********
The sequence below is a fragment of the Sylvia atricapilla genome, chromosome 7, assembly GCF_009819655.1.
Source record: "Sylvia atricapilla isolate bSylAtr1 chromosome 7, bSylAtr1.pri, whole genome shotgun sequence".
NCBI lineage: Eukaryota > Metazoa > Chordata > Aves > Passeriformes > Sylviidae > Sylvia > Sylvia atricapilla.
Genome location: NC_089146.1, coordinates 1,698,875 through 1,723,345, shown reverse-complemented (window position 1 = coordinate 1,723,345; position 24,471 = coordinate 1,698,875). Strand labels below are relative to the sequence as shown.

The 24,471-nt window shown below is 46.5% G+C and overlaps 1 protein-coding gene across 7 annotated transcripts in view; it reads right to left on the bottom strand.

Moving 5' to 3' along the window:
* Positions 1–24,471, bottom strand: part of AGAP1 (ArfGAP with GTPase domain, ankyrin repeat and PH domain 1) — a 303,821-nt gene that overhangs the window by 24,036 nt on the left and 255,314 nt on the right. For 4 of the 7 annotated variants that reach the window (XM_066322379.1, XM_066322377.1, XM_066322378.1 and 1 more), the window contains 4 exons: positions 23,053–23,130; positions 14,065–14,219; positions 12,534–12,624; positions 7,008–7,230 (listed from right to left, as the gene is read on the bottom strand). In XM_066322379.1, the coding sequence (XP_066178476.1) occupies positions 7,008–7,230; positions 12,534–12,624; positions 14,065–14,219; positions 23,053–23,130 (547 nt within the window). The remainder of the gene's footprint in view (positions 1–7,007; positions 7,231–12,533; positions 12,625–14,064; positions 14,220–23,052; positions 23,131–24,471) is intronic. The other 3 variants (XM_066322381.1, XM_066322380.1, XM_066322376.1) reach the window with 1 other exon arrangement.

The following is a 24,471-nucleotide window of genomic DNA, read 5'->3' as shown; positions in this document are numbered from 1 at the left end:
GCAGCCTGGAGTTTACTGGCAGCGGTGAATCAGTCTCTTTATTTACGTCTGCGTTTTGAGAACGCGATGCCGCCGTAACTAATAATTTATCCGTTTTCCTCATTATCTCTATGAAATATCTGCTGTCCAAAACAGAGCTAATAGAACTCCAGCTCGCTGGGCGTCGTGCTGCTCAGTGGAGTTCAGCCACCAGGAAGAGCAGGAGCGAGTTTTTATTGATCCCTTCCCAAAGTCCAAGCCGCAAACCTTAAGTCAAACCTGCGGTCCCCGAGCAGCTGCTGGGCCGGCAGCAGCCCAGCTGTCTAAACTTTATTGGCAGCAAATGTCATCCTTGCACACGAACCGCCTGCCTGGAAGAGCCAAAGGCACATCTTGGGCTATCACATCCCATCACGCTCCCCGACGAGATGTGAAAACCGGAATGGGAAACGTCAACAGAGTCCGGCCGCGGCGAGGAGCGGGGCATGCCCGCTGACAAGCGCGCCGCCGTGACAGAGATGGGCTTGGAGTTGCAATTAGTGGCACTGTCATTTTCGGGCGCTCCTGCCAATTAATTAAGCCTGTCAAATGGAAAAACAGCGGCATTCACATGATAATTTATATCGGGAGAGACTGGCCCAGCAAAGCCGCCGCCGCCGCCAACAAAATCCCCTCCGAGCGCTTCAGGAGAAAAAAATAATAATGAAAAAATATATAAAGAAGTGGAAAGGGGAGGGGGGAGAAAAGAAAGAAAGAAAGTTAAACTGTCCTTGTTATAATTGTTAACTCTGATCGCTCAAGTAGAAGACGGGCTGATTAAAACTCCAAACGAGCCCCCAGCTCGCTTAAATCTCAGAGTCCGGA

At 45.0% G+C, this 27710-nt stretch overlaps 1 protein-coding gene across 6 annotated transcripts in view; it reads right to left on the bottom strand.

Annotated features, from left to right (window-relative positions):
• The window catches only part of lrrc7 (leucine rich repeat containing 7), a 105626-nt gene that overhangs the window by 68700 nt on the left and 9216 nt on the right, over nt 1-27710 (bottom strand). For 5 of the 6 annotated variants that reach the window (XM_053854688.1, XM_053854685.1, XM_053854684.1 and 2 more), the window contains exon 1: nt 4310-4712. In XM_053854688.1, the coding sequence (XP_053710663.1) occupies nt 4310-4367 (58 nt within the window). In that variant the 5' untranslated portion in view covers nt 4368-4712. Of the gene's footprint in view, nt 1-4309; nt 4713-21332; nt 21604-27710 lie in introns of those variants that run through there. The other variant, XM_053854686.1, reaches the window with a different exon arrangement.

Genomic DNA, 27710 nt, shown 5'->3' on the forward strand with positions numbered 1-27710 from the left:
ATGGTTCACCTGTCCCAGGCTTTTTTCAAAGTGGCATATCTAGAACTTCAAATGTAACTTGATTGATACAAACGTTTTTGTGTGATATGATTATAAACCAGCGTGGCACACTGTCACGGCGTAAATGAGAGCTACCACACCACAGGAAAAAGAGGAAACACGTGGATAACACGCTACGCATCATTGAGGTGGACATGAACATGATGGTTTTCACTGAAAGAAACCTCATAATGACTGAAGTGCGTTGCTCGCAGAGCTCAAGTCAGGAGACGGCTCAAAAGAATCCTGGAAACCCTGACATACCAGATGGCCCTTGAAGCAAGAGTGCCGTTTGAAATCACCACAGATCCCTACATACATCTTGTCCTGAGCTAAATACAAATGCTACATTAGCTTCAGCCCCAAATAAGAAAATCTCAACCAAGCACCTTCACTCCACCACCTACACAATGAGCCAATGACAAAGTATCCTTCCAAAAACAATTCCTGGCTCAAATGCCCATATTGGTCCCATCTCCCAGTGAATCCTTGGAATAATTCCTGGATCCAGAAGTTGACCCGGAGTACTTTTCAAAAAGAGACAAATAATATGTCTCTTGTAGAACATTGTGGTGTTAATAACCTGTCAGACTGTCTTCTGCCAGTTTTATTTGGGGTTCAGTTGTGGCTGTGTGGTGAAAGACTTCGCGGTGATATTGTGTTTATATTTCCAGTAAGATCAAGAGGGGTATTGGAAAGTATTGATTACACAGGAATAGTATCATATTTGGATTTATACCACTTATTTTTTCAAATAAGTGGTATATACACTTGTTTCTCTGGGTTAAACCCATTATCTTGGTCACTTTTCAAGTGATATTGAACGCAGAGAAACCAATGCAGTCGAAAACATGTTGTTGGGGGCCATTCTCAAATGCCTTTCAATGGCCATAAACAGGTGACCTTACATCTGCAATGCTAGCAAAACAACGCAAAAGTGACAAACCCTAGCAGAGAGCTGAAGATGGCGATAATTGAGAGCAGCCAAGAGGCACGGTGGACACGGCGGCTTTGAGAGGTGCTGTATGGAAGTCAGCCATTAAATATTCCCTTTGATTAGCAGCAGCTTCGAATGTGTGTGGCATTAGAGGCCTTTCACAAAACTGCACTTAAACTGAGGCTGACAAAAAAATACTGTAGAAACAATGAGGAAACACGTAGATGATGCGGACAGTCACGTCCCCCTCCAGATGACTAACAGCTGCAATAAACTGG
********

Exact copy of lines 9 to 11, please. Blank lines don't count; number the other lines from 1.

GCAGCCTGGAGTTTACTGGCAGCGGTGAATCAGTCTCTTTATTTACGTCTGCGTTTTGAGAACGCGATGCCGCCGTAACTAATAATTTATCCGTTTTCCTCATTATCTCTATGAAATATCTGCTGTCCAAAACAGAGCTAATAGAACTCCAGCTCGCTGGGCGTCGTGCTGCTCAGTGGAGTTCAGCCACCAGGAAGAGCAGGAGCGAGTTTTTATTGATCCCTTCCCAAAGTCCAAGCCGCAAACCTTAAGTCAAACCTGCGGTCCCCGAGCAGCTGCTGGGCCGGCAGCAGCCCAGCTGTCTAAACTTTATTGGCAGCAAATGTCATCCTTGCACACGAACCGCCTGCCTGGAAGAGCCAAAGGCACATCTTGGGCTATCACATCCCATCACGCTCCCCGACGAGATGTGAAAACCGGAATGGGAAACGTCAACAGAGTCCGGCCGCGGCGAGGAGCGGGGCATGCCCGCTGACAAGCGCGCCGCCGTGACAGAGATGGGCTTGGAGTTGCAATTAGTGGCACTGTCATTTTCGGGCGCTCCTGCCAATTAATTAAGCCTGTCAAATGGAAAAACAGCGGCATTCACATGATAATTTATATCGGGAGAGACTGGCCCAGCAAAGCCGCCGCCGCCGCCAACAAAATCCCCTCCGAGCGCTTCAGGAGAAAAAAATAATAATGAAAAAATATATAAAGAAGTGGAAAGGGGAGGGGGGAGAAAAGAAAGAAAGAAAGTTAAACTGTCCTTGTTATAATTGTTAACTCTGATCGCTCAAGTAGAAGACGGGCTGATTAAAACTCCAAACGAGCCCCCAGCTCGCTTAAATCTCAGAGTCCGGA

At 45.0% G+C, this 27710-nt stretch overlaps 1 protein-coding gene across 6 annotated transcripts in view; it reads right to left on the bottom strand.

Annotated features, from left to right (window-relative positions):